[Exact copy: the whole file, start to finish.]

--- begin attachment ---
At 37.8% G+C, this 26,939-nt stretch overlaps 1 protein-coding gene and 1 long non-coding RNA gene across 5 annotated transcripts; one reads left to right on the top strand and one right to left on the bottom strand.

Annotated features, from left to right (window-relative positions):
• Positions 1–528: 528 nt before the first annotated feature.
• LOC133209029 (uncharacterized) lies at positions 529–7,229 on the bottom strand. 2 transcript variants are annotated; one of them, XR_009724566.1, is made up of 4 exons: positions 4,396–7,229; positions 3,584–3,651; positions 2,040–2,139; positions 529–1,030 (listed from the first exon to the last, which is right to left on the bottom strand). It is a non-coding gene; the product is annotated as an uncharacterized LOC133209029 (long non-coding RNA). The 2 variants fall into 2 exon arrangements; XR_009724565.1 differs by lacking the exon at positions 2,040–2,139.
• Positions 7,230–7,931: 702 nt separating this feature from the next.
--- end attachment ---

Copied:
At 37.8% G+C, this 26,939-nt stretch overlaps 1 protein-coding gene and 1 long non-coding RNA gene across 5 annotated transcripts; one reads left to right on the top strand and one right to left on the bottom strand.

Annotated features, from left to right (window-relative positions):
• Positions 1–528: 528 nt before the first annotated feature.
• LOC133209029 (uncharacterized) lies at positions 529–7,229 on the bottom strand. 2 transcript variants are annotated; one of them, XR_009724566.1, is made up of 4 exons: positions 4,396–7,229; positions 3,584–3,651; positions 2,040–2,139; positions 529–1,030 (listed from the first exon to the last, which is right to left on the bottom strand). It is a non-coding gene; the product is annotated as an uncharacterized LOC133209029 (long non-coding RNA). The 2 variants fall into 2 exon arrangements; XR_009724565.1 differs by lacking the exon at positions 2,040–2,139.
• Positions 7,230–7,931: 702 nt separating this feature from the next.